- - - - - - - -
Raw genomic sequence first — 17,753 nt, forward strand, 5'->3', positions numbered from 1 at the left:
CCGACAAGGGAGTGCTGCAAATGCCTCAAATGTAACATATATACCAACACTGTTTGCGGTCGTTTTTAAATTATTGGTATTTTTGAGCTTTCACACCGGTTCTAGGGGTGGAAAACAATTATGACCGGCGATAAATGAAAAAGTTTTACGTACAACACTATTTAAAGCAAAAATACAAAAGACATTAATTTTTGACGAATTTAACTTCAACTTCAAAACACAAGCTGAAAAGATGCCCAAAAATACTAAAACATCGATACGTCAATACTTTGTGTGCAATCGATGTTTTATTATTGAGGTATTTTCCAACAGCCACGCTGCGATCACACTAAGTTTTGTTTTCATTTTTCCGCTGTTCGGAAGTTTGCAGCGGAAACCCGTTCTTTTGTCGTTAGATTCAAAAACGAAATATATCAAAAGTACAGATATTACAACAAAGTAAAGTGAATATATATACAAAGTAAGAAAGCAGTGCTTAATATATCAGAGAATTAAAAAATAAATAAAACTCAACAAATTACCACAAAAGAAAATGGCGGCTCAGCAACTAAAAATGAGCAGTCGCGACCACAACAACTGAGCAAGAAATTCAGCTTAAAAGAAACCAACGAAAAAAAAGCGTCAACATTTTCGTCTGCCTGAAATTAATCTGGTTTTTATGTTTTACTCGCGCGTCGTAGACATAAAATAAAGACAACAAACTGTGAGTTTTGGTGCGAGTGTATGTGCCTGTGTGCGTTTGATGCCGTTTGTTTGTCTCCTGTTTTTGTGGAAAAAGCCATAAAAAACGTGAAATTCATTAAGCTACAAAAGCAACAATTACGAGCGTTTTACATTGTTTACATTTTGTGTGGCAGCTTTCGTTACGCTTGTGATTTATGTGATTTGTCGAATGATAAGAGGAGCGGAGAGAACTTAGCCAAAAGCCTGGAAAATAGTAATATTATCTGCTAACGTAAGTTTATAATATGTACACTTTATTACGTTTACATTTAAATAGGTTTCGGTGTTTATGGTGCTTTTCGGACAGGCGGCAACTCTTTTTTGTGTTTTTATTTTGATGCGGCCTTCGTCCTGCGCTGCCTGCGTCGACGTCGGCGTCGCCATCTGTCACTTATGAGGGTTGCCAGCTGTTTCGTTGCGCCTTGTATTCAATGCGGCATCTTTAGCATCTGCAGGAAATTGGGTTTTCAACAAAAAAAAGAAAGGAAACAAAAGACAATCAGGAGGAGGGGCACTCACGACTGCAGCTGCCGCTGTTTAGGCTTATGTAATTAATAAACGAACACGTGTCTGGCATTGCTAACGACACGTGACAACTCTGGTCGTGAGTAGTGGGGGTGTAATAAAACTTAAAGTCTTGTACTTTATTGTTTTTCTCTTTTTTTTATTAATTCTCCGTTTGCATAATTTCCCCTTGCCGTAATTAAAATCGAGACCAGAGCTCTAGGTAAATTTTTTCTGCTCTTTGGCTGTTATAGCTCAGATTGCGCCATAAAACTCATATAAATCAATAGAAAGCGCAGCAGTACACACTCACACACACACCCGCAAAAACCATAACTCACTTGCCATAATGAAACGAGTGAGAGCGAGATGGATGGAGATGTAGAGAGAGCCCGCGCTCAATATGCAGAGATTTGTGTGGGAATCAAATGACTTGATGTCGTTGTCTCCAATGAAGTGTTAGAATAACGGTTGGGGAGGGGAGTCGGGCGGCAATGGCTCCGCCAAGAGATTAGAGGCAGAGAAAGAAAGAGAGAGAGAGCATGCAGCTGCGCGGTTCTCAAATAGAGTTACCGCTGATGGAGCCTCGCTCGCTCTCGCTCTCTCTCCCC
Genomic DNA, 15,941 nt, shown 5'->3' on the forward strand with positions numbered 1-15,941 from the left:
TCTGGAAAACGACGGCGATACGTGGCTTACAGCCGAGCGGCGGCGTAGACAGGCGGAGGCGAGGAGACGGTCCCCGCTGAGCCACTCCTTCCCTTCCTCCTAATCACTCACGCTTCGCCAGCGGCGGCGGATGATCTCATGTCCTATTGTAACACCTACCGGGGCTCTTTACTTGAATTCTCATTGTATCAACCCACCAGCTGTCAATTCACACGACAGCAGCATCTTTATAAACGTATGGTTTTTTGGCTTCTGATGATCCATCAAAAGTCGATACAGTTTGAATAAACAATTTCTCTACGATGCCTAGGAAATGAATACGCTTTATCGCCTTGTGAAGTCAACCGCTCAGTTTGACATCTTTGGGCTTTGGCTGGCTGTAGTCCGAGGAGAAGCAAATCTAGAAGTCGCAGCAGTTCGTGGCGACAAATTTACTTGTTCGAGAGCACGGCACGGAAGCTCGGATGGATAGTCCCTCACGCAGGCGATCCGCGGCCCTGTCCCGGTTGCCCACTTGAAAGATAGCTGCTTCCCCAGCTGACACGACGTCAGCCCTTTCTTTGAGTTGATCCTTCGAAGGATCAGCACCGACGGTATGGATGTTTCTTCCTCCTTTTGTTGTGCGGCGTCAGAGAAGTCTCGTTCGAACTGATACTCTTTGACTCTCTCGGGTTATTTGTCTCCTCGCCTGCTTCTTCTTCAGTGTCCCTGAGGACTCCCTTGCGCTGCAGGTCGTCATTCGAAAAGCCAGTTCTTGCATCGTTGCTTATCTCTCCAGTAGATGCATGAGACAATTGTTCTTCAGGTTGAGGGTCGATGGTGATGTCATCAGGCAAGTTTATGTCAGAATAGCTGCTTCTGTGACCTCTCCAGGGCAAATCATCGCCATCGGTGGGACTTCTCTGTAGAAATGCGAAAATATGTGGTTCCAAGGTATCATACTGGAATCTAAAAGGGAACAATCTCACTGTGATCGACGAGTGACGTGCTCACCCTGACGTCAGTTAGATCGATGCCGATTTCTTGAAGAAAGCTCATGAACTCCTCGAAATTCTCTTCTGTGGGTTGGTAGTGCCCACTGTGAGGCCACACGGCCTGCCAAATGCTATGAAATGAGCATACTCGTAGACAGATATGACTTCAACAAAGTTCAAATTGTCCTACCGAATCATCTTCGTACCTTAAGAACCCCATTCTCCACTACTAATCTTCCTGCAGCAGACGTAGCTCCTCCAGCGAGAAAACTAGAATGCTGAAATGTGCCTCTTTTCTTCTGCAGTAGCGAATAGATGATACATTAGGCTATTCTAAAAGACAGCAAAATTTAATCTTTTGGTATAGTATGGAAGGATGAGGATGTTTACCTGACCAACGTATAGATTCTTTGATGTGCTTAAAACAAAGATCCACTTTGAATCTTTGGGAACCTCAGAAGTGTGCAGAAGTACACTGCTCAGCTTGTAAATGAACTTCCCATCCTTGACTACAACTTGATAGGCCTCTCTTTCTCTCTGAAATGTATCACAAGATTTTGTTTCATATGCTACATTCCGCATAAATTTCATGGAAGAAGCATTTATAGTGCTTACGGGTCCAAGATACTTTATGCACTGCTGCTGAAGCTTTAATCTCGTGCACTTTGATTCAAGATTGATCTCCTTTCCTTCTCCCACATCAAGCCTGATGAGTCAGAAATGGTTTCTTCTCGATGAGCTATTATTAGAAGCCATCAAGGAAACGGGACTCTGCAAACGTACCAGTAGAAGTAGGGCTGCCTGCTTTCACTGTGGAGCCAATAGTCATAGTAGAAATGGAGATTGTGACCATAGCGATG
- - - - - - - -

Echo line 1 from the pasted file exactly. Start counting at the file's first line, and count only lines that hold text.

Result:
Raw genomic sequence first — 17,753 nt, forward strand, 5'->3', positions numbered from 1 at the left: